A new report from researchers at the University of California, Los Angeles, shows state budget cuts have widened the gap between schools in poor and wealthy communities.
The report, released this month by the university’s Institute for Democracy, Education, and Access, surveyed nearly 300 high school principals across California. Principals said cuts have shortened the school year, slashed summer school and after-school programs, increased class sizes, and reduced instructional materials.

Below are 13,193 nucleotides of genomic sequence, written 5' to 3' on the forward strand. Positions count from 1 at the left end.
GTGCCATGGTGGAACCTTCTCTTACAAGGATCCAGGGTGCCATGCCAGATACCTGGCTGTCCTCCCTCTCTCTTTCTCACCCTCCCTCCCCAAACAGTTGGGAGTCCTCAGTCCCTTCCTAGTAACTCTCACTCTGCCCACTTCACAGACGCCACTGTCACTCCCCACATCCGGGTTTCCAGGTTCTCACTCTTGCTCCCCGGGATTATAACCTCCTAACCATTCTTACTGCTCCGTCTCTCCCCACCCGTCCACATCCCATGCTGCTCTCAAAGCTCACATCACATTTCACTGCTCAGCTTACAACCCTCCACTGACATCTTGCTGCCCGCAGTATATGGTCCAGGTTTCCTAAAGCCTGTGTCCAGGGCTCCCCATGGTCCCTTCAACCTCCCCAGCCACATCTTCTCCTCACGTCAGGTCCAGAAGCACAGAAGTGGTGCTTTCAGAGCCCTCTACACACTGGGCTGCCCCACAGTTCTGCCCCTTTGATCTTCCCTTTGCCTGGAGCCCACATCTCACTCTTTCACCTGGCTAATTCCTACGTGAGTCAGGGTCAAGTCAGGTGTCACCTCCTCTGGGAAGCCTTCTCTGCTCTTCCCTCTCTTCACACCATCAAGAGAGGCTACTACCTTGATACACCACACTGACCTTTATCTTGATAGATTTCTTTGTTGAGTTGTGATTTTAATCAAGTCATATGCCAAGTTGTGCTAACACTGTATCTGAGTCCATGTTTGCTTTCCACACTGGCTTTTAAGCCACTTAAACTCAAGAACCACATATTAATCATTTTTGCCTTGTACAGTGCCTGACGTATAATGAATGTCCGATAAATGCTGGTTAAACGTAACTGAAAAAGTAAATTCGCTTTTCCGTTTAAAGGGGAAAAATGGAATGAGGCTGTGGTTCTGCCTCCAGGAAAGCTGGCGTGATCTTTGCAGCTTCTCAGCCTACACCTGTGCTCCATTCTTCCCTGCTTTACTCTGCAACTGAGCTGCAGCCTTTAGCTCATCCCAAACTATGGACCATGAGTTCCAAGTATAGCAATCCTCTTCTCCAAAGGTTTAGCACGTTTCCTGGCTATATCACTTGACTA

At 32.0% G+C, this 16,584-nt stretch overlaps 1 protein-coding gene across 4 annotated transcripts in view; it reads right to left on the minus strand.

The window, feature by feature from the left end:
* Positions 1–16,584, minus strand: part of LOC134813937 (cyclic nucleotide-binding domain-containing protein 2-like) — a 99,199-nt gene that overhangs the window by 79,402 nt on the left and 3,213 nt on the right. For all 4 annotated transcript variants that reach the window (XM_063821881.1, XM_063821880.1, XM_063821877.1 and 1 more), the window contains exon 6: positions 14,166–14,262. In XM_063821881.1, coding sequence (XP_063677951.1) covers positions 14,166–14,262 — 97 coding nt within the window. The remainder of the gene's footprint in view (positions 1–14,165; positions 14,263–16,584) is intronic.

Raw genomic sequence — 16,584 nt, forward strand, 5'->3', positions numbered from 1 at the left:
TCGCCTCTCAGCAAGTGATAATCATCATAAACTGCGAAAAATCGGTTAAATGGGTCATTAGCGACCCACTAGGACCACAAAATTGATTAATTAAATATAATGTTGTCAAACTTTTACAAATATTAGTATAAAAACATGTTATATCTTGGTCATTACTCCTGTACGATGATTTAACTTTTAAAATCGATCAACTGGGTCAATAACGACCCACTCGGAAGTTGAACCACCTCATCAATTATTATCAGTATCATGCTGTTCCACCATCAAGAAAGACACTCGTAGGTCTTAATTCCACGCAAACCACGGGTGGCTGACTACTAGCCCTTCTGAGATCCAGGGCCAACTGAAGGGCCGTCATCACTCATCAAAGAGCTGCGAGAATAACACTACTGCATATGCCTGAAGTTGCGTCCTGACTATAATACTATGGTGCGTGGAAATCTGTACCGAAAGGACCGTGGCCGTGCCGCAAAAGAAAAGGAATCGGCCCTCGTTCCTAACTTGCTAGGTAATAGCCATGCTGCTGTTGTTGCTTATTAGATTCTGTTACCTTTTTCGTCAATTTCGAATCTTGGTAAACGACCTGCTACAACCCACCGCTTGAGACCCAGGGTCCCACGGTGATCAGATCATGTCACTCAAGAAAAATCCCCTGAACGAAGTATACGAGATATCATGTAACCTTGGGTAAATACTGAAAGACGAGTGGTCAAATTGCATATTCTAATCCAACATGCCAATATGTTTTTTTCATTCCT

Schools in low-income neighborhoods have been hit hardest, the report says, as wealthier schools have solicited donations and passed on the costs for field trips and athletics to parents. Poorer schools, meanwhile, have seen a rise in hungry and homeless students.
A version of this article appeared in the March 30, 2011 edition of Education Week as Budget-Cut Effects